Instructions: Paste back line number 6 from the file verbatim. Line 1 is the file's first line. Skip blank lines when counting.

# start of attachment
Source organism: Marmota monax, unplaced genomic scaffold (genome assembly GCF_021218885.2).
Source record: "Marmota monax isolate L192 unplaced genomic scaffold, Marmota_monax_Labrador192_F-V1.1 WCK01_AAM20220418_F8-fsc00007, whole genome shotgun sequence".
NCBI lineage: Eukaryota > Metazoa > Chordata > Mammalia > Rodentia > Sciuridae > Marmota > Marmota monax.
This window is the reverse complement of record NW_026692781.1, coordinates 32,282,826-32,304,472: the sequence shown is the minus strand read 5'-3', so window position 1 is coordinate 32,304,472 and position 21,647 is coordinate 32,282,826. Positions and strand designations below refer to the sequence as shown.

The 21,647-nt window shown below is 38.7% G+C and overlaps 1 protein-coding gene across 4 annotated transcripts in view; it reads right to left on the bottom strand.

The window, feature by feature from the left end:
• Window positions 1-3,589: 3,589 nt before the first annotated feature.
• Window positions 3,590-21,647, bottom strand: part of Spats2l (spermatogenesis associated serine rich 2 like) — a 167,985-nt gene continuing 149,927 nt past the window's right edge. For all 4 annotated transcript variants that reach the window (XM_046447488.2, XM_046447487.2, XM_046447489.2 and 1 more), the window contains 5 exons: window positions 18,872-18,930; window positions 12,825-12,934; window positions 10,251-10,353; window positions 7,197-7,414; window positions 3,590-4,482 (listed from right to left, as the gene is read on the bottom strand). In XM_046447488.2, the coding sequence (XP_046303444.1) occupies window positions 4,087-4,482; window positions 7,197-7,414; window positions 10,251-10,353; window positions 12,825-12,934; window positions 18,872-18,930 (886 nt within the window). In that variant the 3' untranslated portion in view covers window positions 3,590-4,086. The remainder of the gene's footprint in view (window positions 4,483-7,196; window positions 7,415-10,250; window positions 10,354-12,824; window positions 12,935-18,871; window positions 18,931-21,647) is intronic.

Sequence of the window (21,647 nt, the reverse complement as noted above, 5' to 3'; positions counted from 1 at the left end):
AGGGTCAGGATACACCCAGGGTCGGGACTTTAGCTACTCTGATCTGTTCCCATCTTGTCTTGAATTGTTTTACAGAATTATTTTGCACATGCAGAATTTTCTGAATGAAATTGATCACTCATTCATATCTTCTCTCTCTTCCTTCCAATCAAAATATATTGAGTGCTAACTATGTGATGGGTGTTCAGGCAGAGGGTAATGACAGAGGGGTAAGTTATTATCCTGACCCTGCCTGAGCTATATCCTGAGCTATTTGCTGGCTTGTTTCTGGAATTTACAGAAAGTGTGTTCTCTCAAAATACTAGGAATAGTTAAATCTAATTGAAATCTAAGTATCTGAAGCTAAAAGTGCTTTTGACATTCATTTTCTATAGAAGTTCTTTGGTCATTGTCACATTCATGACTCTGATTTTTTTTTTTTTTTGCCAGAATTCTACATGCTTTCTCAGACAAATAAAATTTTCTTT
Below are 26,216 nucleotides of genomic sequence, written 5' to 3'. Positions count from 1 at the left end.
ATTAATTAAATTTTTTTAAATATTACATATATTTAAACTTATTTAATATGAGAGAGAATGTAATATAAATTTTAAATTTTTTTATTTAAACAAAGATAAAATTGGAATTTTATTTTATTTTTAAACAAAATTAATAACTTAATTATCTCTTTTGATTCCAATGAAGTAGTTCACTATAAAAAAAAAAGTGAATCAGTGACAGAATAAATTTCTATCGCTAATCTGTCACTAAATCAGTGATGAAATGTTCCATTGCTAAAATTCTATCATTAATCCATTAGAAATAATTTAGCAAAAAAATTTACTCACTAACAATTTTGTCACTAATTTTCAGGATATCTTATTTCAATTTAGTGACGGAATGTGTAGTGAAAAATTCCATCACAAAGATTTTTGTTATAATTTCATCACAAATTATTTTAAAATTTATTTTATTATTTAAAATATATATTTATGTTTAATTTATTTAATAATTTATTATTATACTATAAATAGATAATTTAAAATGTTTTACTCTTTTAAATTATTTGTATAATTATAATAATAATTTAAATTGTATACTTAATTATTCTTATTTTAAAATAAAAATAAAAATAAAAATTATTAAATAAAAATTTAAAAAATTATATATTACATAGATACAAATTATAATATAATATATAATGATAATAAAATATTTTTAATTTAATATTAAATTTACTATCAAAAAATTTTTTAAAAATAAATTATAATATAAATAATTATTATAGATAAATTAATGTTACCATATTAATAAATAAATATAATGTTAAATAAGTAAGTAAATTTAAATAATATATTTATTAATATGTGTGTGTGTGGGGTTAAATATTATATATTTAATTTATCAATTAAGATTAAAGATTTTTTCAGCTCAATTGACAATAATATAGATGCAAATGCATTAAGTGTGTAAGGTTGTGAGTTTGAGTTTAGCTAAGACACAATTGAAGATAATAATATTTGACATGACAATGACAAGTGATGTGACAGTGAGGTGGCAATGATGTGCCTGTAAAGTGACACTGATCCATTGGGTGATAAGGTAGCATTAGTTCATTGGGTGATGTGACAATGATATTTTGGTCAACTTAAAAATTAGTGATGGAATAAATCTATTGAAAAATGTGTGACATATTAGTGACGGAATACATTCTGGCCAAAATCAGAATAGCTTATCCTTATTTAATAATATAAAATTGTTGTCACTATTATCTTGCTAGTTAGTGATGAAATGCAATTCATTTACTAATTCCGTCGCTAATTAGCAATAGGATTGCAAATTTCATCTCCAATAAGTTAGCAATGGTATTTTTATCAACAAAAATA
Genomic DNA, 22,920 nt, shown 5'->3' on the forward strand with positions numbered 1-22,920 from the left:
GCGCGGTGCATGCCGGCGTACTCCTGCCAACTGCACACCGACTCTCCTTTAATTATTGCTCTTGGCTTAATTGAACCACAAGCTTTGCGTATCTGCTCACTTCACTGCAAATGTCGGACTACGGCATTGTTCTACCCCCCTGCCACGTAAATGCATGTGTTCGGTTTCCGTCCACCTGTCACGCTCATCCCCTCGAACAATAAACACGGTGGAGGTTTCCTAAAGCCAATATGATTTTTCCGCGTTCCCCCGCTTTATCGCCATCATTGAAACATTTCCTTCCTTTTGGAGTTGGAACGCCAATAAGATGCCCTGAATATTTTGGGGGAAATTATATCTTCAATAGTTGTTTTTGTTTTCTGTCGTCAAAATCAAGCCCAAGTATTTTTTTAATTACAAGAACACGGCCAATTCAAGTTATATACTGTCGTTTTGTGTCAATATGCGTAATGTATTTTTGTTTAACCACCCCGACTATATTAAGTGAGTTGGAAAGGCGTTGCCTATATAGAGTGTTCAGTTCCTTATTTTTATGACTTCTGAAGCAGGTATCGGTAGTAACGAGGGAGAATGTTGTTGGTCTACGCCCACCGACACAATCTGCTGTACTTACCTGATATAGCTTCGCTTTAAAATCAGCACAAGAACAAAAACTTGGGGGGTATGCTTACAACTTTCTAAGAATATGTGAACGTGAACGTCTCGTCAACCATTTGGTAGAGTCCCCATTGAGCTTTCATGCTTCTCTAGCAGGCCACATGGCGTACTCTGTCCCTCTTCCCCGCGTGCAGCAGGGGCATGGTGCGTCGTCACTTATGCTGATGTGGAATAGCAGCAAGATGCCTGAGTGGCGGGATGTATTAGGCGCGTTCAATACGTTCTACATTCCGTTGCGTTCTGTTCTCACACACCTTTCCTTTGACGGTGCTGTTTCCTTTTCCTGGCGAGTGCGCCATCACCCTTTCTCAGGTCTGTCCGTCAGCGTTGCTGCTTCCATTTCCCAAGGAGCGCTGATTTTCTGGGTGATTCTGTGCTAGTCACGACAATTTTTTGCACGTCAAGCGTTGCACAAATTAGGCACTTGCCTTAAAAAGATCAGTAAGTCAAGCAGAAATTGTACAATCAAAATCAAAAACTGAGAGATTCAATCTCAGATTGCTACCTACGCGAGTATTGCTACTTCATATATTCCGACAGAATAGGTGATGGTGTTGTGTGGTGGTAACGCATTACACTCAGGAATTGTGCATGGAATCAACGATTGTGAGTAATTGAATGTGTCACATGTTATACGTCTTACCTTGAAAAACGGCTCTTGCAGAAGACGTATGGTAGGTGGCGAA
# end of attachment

The window, feature by feature from the left end: